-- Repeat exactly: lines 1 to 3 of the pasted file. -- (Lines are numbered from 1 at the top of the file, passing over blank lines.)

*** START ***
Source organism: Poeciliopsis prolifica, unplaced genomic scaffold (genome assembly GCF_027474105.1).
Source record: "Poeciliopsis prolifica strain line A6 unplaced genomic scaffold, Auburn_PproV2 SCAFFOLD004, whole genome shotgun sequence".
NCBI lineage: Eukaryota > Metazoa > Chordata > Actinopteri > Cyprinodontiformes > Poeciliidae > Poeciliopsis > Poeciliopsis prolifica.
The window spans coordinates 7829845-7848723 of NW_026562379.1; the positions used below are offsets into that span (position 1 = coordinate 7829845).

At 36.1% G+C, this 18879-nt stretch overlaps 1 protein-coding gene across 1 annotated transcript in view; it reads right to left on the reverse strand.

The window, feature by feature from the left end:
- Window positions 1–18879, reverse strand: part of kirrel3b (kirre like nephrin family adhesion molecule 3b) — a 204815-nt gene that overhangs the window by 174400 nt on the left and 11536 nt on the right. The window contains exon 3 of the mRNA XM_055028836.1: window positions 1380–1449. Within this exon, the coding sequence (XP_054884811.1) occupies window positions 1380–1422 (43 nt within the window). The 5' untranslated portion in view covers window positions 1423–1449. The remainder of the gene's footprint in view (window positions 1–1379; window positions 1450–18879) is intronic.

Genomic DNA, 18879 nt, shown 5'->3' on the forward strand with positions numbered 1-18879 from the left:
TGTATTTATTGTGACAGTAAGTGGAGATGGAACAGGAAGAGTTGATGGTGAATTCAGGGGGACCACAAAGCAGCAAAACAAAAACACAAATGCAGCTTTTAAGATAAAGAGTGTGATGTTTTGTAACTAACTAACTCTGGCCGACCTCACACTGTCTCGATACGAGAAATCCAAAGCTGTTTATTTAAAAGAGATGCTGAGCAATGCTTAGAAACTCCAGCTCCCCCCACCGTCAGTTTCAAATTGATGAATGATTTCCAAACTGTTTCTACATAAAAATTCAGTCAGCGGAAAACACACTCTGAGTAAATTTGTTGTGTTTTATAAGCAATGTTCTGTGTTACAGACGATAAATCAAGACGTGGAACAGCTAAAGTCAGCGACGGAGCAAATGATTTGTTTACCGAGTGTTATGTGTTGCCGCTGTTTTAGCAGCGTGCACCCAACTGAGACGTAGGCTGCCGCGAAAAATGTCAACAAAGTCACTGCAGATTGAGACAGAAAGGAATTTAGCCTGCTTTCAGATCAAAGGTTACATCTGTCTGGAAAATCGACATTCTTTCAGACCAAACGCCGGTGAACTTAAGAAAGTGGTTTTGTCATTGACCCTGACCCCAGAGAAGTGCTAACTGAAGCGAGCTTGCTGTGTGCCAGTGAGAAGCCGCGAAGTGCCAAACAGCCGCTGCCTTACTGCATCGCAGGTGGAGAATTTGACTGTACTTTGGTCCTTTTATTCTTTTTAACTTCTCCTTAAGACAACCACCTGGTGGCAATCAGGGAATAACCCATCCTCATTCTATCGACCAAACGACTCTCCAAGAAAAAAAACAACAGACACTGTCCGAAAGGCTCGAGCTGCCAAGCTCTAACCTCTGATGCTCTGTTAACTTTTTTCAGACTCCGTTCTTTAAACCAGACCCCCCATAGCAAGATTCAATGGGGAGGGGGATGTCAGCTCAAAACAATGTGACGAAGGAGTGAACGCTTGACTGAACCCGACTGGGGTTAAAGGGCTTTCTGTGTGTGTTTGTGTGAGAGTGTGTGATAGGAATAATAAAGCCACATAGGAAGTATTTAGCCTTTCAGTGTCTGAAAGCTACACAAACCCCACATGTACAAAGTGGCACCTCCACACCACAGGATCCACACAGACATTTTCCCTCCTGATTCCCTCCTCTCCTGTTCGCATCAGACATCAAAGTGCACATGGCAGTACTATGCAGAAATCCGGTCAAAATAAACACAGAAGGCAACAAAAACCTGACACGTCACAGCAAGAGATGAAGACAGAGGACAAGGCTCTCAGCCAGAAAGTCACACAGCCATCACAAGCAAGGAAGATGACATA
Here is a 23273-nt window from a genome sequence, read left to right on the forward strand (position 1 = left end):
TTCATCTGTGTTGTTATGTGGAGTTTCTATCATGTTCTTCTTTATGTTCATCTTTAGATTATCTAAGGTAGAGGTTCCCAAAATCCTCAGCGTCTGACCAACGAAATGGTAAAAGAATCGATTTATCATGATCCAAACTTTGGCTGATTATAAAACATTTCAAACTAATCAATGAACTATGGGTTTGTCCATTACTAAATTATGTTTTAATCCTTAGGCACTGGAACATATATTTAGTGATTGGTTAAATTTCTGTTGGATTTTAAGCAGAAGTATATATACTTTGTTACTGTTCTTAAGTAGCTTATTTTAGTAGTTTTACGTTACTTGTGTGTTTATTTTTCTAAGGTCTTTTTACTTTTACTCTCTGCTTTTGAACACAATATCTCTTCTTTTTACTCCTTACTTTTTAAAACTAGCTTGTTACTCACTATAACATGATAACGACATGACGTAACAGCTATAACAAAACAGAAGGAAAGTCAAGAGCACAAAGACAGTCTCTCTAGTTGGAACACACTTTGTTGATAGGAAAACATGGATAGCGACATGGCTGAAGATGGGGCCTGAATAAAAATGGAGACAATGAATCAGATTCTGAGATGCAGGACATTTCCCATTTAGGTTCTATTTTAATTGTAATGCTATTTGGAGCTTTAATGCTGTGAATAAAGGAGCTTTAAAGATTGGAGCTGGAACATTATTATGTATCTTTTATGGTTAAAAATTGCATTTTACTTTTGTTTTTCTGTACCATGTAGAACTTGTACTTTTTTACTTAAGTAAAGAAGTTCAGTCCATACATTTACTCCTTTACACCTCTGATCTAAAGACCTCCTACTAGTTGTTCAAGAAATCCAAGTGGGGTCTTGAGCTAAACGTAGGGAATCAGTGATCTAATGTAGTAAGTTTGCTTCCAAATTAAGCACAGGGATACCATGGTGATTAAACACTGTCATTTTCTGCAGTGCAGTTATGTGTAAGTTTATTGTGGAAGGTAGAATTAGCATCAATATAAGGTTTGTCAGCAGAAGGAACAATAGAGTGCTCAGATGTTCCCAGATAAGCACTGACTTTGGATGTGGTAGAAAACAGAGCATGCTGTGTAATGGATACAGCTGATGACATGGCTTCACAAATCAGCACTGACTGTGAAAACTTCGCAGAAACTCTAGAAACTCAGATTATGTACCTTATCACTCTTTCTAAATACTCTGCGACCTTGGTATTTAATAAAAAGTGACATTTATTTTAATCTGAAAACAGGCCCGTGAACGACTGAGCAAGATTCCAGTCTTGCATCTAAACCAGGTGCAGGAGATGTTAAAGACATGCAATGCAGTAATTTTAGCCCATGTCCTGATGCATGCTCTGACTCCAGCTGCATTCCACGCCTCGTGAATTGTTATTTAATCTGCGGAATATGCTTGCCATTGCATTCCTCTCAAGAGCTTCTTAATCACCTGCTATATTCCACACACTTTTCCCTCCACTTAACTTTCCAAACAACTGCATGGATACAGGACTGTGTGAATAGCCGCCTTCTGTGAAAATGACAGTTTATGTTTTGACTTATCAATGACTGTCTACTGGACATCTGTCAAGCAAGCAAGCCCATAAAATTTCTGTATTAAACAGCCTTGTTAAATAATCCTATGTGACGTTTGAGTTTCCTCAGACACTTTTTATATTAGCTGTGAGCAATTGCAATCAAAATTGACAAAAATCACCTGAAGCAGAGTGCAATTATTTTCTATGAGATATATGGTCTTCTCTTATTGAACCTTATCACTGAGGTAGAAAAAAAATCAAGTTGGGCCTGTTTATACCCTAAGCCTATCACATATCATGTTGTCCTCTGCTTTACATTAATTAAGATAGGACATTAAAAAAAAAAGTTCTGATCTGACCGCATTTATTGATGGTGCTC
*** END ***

Source organism: Poeciliopsis prolifica, unplaced genomic scaffold (genome assembly GCF_027474105.1).
Source record: "Poeciliopsis prolifica strain line A6 unplaced genomic scaffold, Auburn_PproV2 SCAFFOLD004, whole genome shotgun sequence".
NCBI lineage: Eukaryota > Metazoa > Chordata > Actinopteri > Cyprinodontiformes > Poeciliidae > Poeciliopsis > Poeciliopsis prolifica.